As far as his “pillar of support”, following the groove of his foreleg draw an imaginary straight line vertically. At the top it emerges well in front of the withers (indicating he won’t be inclined to be heavy on the forehand) and at the bottom it falls just behind his heel. It should fall either through the heel or slightly behind the heel to avoid being overly prone to soft tissue injuries.
I think the hind legs are good, if perhaps a touch straight, but he’s still in such a narrow phase that it’s hard to get an idea of how anything back there will end up. Overall right this second he looks really long in the pastern, but I’m going to call that a growth thing, since this is the first time he’s looked like that so far in his life.
FEH only judges the walk and the trot, so I’m going to stray from their scoresheet a little here and include canter and gallop. For w/t/c they’re really looking for something very close to a dressage horse – good elasticity, freedom of shoulder, uphill, active hind leg, etc. For gallop they want something very groundcovering and efficient and light across the ground. It’s extraordinarily difficult to find those two things existing in the same animal, but hey we’re talking gold standards here.
To be honest I’ve had a really hard time judging Presto’s gaits so far. He is the type of foal that either stands still or gallops, with very little in between. I’ve hardly seen any trot, and most of it was just a few petering steps as he’s coming back down from canter to walk. I think he’s got some suspension there, but I’ve seen pretty much nothing else. If I had to judge his walk and trot based on what I’ve seen so far, he wouldn’t have super high scores. Maybe someday he’ll actually show me those gaits.
I’ve seen a lot of canter and gallop, though! His gallop is pretty good, although if I’m being picky it could cover a bit more ground. Kid is freaking fast, though, and he just skips across the pasture, light as a feather and nicely balanced. The canter has varied all the way from “I swear I didn’t breed a hunter” to “omg WOW”, depending on when I happen to see it. I think when he’s butt high it gets more downhill and flat, and right now he’s definitely butt high.
Either way, he is probably not going to win the dressage by merit of his gaits alone, unless he’s hiding something he just hasn’t shown me yet. His mother is a big elastic mover, so I’m hoping that this continues to develop in him.
Let’s throw out the “behavior” part of the score sheet criteria, since it doesn’t really apply to this particular scenario. Aside from that we’re basically just looking at overall development, and “does it look like something that can be an upper level event horse”?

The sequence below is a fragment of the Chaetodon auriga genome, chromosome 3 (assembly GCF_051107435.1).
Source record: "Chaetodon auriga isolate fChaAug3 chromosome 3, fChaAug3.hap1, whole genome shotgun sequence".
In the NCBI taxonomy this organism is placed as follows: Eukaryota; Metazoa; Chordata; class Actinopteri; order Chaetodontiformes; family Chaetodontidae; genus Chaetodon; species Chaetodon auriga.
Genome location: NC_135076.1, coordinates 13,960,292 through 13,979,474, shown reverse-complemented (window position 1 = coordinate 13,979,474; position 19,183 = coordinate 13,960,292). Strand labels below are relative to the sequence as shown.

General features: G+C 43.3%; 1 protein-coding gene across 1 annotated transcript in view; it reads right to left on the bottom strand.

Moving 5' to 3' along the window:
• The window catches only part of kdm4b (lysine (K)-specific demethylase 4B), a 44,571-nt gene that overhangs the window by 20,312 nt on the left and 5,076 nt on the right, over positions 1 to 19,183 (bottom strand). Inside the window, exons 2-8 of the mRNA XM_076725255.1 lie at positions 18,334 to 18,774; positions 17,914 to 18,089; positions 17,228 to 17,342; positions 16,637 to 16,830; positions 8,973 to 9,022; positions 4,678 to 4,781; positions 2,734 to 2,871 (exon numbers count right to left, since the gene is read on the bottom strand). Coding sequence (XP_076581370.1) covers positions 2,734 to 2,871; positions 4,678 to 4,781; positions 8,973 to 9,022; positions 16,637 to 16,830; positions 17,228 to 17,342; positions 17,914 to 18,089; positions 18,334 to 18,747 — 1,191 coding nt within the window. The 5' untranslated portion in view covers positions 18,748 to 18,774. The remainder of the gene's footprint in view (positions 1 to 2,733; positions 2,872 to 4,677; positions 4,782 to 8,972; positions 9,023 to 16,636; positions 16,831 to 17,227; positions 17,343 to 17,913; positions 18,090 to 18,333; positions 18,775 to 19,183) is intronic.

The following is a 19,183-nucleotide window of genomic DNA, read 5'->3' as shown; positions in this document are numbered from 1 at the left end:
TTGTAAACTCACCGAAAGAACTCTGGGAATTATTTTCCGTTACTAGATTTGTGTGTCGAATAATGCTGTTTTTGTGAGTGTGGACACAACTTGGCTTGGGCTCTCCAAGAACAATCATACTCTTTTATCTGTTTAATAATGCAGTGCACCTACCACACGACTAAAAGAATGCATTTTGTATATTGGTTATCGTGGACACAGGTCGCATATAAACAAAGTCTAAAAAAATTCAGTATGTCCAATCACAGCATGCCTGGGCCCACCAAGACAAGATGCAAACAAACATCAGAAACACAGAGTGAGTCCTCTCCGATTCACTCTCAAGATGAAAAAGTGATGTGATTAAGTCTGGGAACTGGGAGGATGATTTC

Development wise, I’d say he’s fairly close to average for his age. The fact that he’s basically caught up to Liam, height-wise, despite all of his troubles is kind of miraculous. He’s still got a ways to go in the width and substance department though. Some days he looks quite filled out and lovely, other days he looks like a puny weed.
As far as potential, I kinda look at him and think more like 2* horse than 4*, but a) that’s what I want to see, b) I’m strongly of the opinion that a lot of what makes the difference between a real superstar horse vs a nice mid-level one are things we can’t see… heart, desire, courage. And of course scope, which I have absolutely no way to measure right now. Those are all big question marks and will be for a long time. I did not set out to create a 4* horse, so that’s not what I personally am looking for. Regardless of level, I do look at him and see event horse.
So there you have it, my attempt to be as fair and objective about my own foal as I can possibly be. All I really know for sure is that I’m excited to see what he turns into.
Edited to add sources of conformation assessment information, by request! Highly recommend purchasing Judy Wardrope’s ebook, which can be found here: http://www.jwequine.com/books-by-judy-wardrope/equine-conformation-for-olympic-disciplines/
Or check out some of her free online articles (with very brief basic overviews of conformation for each sport) here: http://www.jwequine.com/article-library/